3 screenplays

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Houghton Mifflin, Jun 1, 1993 - Performing Arts - 363 pages
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The recent success of Clockers established Richard Price as one of America's most accomplished novelists. Now, with this collection of his three best-known screenplays, readers can see for themselves why movie critics consider Price an equally brilliant screenwriter.
Twelve years after his first novel, The Wanderers, created a literary sensation, Price made another dramatic debut, this time in Hollywood. The Color of Money (1986), starring Paul Newman and Tom Cruise, was a critical and commercial success, and Price's screenplay was nominated for an Academy Award. In 1989, his script for Sea of Love was a key reason why the movie, starring Al Pacino and Ellen Barkin, was one of the year's biggest hits. The fall of 1992 brought the release of Night and the City, starring Robert De Niro and Jessica Lange, and again Price's script attracted much praise. The New York Times wrote: "Mr. Price, in adapting the original material to his own dazzling contemporary style, has provided a great deal of the urban irony that works so well for him in his novels."
These terrifically readable screenplays display all the gifts that make Price's fiction so remarkable: his pitch-perfect dialogue, his eye for the detail that reveals an entire life, his generous understanding of the human heart. Introduced with a revealing interview of Price by the critic Neal Gabler, here is convincing proof that Richard Price is one of our most talented writers, no matter what the medium.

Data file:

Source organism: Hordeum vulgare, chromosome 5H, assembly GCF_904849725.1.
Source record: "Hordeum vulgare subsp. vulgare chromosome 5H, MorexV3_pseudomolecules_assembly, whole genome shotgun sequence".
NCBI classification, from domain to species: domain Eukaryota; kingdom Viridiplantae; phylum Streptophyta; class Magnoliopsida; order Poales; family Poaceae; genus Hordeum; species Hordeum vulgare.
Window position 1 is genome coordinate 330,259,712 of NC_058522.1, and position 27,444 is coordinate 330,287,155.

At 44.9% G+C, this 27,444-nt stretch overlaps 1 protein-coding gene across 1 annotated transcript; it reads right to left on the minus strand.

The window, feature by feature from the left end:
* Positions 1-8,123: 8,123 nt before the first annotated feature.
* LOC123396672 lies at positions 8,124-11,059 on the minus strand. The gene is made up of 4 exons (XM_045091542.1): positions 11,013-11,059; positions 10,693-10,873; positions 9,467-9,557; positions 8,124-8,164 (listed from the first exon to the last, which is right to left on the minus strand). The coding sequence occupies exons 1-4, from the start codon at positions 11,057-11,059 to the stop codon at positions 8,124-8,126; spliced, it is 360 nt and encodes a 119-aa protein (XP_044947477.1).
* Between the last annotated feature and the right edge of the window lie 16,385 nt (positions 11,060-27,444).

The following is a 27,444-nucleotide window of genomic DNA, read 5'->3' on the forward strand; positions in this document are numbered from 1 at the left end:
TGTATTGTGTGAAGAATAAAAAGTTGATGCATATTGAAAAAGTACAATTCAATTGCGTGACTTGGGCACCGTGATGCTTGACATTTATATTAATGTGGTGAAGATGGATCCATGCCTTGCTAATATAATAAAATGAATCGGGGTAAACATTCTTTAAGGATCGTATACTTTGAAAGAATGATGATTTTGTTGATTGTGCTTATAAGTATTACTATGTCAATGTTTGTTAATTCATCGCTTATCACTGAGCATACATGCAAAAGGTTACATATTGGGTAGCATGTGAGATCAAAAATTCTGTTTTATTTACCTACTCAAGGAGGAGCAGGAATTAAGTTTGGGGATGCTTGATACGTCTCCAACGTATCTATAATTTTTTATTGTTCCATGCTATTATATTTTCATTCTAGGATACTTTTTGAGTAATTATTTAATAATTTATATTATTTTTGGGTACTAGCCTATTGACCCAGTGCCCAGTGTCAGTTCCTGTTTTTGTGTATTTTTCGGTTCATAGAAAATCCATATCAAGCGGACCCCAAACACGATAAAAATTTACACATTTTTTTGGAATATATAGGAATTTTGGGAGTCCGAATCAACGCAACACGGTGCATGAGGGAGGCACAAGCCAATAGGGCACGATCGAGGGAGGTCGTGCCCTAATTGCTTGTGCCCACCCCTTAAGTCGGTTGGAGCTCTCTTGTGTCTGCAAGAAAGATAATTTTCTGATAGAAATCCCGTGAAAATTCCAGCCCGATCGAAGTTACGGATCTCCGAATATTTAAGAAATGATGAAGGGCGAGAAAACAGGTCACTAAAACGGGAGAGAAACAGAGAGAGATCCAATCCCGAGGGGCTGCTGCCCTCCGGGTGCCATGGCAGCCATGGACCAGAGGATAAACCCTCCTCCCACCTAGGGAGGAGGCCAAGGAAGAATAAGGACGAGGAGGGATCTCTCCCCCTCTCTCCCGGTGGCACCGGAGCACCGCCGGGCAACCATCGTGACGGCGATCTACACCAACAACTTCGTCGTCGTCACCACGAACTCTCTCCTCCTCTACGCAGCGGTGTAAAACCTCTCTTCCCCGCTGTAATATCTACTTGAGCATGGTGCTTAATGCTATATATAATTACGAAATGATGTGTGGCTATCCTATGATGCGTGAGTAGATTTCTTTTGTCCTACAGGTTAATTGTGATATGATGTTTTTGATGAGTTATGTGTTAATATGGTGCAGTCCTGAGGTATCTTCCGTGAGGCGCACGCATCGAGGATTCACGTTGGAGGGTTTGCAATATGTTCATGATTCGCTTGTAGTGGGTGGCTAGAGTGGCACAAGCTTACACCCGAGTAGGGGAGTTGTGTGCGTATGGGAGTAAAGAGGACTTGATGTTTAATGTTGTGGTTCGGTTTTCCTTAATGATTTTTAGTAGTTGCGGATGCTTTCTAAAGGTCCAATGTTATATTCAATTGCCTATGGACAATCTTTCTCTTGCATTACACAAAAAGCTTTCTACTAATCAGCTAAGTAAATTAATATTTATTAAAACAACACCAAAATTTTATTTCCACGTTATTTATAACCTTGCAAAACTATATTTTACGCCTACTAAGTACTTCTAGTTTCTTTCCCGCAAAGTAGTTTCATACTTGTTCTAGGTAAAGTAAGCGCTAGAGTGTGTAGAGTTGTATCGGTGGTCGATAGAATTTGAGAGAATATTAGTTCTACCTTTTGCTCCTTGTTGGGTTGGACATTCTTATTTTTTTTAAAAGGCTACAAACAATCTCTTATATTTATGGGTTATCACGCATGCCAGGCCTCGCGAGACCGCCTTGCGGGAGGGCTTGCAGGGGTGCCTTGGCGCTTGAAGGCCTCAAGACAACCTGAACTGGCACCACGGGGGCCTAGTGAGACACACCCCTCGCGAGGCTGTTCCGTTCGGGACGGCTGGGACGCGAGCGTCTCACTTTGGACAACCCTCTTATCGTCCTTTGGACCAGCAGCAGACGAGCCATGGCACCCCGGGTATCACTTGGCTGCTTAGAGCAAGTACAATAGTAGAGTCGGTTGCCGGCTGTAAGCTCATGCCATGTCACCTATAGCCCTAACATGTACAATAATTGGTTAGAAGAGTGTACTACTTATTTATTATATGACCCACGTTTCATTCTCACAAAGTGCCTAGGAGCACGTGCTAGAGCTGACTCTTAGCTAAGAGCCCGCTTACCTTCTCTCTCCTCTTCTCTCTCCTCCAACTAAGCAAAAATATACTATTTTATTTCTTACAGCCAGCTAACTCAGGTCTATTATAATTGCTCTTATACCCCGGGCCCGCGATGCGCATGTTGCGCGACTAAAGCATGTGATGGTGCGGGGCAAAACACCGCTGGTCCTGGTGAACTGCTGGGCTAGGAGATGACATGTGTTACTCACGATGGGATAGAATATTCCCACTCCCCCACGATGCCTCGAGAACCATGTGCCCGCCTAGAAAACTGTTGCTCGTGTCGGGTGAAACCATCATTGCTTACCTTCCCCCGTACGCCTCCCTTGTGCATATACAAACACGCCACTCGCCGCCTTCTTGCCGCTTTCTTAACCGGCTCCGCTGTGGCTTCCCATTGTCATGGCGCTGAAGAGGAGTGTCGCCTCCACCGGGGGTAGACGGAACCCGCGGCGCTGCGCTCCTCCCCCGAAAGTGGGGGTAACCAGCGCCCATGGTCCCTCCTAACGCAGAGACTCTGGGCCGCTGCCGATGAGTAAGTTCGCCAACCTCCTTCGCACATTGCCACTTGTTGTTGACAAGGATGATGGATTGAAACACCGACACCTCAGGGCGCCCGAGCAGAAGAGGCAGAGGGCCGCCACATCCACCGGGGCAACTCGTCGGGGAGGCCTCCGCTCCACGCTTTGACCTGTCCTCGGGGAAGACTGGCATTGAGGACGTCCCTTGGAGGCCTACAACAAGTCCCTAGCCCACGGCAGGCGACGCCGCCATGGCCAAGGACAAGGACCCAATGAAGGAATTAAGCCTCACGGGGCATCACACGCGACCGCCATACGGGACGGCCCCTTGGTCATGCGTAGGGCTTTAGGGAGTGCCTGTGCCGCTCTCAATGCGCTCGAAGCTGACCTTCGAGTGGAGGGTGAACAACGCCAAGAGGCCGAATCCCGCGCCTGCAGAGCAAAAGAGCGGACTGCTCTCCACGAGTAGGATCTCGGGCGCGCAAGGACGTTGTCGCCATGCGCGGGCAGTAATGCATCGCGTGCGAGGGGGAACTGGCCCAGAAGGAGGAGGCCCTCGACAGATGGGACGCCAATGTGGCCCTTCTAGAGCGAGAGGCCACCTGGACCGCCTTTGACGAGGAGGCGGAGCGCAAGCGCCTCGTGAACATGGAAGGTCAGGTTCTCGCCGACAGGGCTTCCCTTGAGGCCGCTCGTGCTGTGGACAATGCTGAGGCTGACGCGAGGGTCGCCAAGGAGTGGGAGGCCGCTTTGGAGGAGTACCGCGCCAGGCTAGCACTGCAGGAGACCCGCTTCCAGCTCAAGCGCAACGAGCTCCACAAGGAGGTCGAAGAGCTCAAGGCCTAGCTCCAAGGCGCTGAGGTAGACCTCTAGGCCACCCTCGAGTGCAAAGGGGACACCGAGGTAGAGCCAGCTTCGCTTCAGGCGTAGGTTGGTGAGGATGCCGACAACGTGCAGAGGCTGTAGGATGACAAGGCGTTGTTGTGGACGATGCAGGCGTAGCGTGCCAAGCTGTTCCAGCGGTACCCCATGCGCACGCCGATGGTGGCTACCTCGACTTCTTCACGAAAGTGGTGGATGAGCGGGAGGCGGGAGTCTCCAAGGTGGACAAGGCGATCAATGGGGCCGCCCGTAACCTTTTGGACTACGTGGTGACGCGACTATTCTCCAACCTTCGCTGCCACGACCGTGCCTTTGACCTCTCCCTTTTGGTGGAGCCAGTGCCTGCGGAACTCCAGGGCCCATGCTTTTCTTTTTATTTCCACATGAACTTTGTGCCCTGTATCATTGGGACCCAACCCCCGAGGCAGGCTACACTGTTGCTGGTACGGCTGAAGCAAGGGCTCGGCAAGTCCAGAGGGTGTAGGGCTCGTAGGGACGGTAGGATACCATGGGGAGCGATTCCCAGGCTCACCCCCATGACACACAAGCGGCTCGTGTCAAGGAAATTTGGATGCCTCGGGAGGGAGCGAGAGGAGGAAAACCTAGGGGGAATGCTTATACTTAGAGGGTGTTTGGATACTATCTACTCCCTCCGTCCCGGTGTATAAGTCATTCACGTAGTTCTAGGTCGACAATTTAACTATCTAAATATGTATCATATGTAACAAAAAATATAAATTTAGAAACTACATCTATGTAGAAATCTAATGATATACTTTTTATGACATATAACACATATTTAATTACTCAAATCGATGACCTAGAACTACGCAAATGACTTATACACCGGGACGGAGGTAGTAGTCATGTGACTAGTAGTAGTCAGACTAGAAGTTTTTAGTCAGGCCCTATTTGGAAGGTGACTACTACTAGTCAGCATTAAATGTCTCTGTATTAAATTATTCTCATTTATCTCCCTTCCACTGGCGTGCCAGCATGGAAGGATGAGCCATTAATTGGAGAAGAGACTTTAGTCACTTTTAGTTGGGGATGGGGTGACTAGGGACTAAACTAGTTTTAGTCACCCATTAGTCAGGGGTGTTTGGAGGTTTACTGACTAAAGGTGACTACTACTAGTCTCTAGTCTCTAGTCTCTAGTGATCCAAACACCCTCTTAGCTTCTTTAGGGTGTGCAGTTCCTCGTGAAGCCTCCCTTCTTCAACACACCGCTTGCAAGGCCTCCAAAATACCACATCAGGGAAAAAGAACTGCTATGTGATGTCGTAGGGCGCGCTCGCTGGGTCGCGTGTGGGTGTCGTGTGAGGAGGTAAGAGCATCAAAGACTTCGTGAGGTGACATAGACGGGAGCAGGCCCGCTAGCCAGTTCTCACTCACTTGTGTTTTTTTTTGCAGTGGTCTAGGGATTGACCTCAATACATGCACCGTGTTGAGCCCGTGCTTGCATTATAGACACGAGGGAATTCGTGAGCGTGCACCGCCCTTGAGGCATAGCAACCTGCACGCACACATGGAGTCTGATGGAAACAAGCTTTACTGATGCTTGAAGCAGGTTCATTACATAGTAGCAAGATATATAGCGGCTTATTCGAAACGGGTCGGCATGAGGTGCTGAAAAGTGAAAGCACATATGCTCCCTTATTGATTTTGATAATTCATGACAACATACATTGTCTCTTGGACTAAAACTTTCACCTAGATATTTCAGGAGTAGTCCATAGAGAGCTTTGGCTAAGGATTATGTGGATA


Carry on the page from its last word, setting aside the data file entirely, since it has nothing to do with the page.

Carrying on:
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About the author (1993)

Richard Price is the author of twelve books, including an earlier work on the Saramaka people, the award-winning First Time: The Historical Vision of an Afro-American People. He is coeditor, with Sally Price, of John Gabriel Steadman's Narrative of a Five Year Expedition against the Revolted Negroes of Surinam. He has taught at Stanford, Yale, Johns Hopkins, Minnesota, and the University of Paris.

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